Evol Ecol Res 2: 3-14 (2000)     Full PDF if your library subscribes.

The selection of social actions in families: I. A collective fitness approach

David G. Lloyd

Department of Plant and Microbial Sciences, University of Canterbury, Christchurch, New Zealand


Here I analyse the basic properties of relatedness, inclusive fitness and kin selection, and derive alternative ways of formulating the selection of social behaviours. In particular, a ‘collective fitness’ rule is sought, which determines the direction of selection on a gene in terms of the effect an act has on the fitness of various individuals in a population, and the number of copies of the ‘action’ allele in various individuals in the population. The use of collective fitness allows for all the simplifications in kin-selection explanations of social behaviour that use inclusive fitness. In addition, it covers analyses of social behaviours in which factors other than kinship influence the distribution of genes in interacting individuals, without invoking an open-ended expansion of the concept of ‘relatedness’. The treatment of social actions ends with a discussion of how far the concepts of relatedness, inclusive fitness and kin selection should be extended when factors other than kinship contribute to the distribution of genes to actors and recipients.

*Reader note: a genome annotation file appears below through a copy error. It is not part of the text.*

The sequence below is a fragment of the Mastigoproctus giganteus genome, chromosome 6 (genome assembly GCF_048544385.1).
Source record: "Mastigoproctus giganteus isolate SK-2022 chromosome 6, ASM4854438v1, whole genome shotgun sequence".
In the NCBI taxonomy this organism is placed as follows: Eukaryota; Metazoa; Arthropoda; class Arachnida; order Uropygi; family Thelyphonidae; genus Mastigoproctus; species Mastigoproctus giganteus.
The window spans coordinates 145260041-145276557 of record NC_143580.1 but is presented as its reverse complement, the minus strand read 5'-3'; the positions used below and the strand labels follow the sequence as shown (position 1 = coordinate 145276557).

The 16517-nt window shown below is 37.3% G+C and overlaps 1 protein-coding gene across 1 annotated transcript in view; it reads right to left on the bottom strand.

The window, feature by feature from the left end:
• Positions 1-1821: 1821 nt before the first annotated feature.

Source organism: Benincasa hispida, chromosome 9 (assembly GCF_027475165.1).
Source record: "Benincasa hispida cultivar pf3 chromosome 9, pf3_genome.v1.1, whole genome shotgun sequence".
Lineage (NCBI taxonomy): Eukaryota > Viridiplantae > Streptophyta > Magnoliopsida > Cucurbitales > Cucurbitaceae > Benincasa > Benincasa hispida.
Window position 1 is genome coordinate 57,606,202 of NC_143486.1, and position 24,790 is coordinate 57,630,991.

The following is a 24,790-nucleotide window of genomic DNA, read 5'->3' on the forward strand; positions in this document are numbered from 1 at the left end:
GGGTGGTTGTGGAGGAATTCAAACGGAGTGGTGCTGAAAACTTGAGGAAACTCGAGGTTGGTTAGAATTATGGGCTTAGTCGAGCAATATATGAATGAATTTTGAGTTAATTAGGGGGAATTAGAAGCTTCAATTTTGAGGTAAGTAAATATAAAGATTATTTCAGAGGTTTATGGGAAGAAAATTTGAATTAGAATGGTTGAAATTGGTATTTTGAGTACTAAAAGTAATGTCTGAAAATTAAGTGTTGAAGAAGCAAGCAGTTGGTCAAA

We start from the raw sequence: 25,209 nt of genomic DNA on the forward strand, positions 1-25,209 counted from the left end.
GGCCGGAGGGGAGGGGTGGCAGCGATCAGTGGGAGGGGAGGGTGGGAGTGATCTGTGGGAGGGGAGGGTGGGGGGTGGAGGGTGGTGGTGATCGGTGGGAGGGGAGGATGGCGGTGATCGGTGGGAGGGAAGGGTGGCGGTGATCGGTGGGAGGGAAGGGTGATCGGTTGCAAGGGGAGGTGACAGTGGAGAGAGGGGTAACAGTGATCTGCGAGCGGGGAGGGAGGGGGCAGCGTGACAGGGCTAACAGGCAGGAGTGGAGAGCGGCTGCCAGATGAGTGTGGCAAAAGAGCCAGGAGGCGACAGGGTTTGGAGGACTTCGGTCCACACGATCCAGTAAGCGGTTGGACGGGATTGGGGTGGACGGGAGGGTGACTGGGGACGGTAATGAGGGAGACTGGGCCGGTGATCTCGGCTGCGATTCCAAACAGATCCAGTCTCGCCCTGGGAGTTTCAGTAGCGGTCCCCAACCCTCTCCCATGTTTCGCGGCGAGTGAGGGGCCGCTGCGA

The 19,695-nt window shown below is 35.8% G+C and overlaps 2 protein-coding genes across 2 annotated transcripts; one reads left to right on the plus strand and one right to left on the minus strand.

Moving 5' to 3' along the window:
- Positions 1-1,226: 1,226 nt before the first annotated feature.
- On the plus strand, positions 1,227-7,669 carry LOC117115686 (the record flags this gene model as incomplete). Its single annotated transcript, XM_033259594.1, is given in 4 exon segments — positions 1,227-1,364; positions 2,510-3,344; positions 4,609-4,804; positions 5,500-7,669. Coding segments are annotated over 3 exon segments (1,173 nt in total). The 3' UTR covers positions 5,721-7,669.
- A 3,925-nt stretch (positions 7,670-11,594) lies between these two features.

Keywords: collective fitness, inclusive fitness, kin selection, relatedness, social behaviour.

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